So the UK is staying in the EU until Halloween. Or maybe not as long as that. Or maybe we will stay longer. Perhaps we even have another vote and pretend this has all been some kind of nightmare we should forget. It’s all a bit like some weird version of Groundhog Day. Except this […]
It now looks as if Brexit will not happen on 29th March, as repeatedly promised. Theresa May has reluctantly agreed that if her withdrawal agreement is not approved by the House of Commons in the middle of March, then MPs will be given two new votes. The first, on 13th March, will be to allow
Congratulations to Declan Hassan for focusing in his Business Matters column this week on the Fort George plan. As he explained, the proposal approved by the Department for Communities is for a new health treatment centre on the river front. Yet this could be located in a variety of other locations on the city-side.
The prospects for a no deal Brexit have become widely discussed in the last few days, not least with Theresa May’s proposed withdrawal agreement having been decisively defeated in the House of Commons. Her approach is to propose something which is more acceptable to Brexiteers in the Conservative Party and the DUP – but this,
With just three months to go before the UK leaves the European Union, the politics of Brexit have heated up. Theresa May’s withdrawal agreement was to have been voted on by the House of Commons earlier in December, but the vote was instead delayed to the end of January. While May defeated a no confidence
Two and a half years after the Brexit referendum vote, Prime Minister Theresa May has agreed a draft withdrawal deal with the European Union. It is important to stress two points: first that it only considers the withdrawal terms, not the future trading relationship with the EU; and secondly that for the moment it is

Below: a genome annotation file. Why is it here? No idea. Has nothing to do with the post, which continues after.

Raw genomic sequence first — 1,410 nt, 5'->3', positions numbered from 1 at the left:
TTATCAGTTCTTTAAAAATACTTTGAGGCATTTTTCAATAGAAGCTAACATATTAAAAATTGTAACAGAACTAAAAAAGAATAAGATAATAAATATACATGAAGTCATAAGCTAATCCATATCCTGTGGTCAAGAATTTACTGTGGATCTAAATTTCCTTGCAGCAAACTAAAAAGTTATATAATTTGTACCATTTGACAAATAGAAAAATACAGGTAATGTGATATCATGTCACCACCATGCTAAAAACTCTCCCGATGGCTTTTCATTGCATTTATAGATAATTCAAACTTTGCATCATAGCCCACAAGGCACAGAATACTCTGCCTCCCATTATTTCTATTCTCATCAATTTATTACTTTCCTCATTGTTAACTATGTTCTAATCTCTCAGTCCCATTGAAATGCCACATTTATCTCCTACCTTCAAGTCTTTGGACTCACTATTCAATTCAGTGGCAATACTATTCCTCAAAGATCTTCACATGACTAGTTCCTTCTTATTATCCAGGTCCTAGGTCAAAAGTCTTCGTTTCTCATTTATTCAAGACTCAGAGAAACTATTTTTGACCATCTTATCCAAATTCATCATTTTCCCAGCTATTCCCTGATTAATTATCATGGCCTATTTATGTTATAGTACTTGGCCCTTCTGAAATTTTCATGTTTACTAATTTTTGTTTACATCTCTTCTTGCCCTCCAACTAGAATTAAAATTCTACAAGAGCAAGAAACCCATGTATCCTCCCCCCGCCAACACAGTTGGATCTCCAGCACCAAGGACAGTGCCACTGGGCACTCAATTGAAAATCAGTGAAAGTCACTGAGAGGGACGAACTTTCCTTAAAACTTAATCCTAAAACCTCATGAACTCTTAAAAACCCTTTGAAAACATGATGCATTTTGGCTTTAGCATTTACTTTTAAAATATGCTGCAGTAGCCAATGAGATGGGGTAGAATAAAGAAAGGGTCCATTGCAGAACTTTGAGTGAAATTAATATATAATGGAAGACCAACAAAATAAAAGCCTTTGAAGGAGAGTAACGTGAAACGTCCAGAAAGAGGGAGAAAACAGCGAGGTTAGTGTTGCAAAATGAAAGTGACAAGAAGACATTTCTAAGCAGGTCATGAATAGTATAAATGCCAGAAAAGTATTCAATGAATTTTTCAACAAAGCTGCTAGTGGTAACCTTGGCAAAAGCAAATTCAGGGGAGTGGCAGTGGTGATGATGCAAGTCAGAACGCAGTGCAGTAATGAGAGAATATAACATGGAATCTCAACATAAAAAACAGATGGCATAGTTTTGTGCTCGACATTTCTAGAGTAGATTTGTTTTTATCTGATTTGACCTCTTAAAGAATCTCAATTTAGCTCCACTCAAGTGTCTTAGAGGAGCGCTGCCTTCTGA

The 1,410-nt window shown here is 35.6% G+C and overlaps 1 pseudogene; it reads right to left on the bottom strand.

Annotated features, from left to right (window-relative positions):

Prime Minister Theresa May ramped up the Brexit tension this week with a warning on the shape of future relationships with the European Union. Following her humiliation at the EU summit, May emphasised that she would still prefer no deal to a bad deal. The so-called Canada style trade agreement on offer from the
“So far as it lies within the power of the United Kingdom government, we will be doing everything we possibly can, even in the case of ‘no deal’, to ensure that there is continued free trade across the border on the island of Ireland,” David Lidington said on a visit to Derry last week. Lidington
Brexit negotiations are moving towards a climax. This explains, in part, the increasingly dramatic language being used. But the big question is whether the dire warnings of a ‘hard Brexit’ represent two sides stepping up the ante to improve their negotiating position – or whether we are edging much closer to a ‘hard Brexit’.
We are now very close to the 28 June deadline for a decision on phase two of the Brexit negotiations – which is supposed to resolve the future of the Irish border, amongst other things. It is on 28 June when the summit of EU leaders in Brussels takes please. The Irish and French governments,
The voices of children and young adults have been largely missing from the debate over Brexit – though they are the people who will be most affected. So it should be no surprise that there is resentment among many young people that decisions that influence their life options were taken by older voters, many of
I will be on the Scalp walk this coming Sunday, 13th May. In fact, I go almost every year. There are several reasons. The first is that it fundraises for Concern, which is my favourite charity. Concern does superb work supporting people in poor communities around the world to improve their own lives, supporting self-sufficiency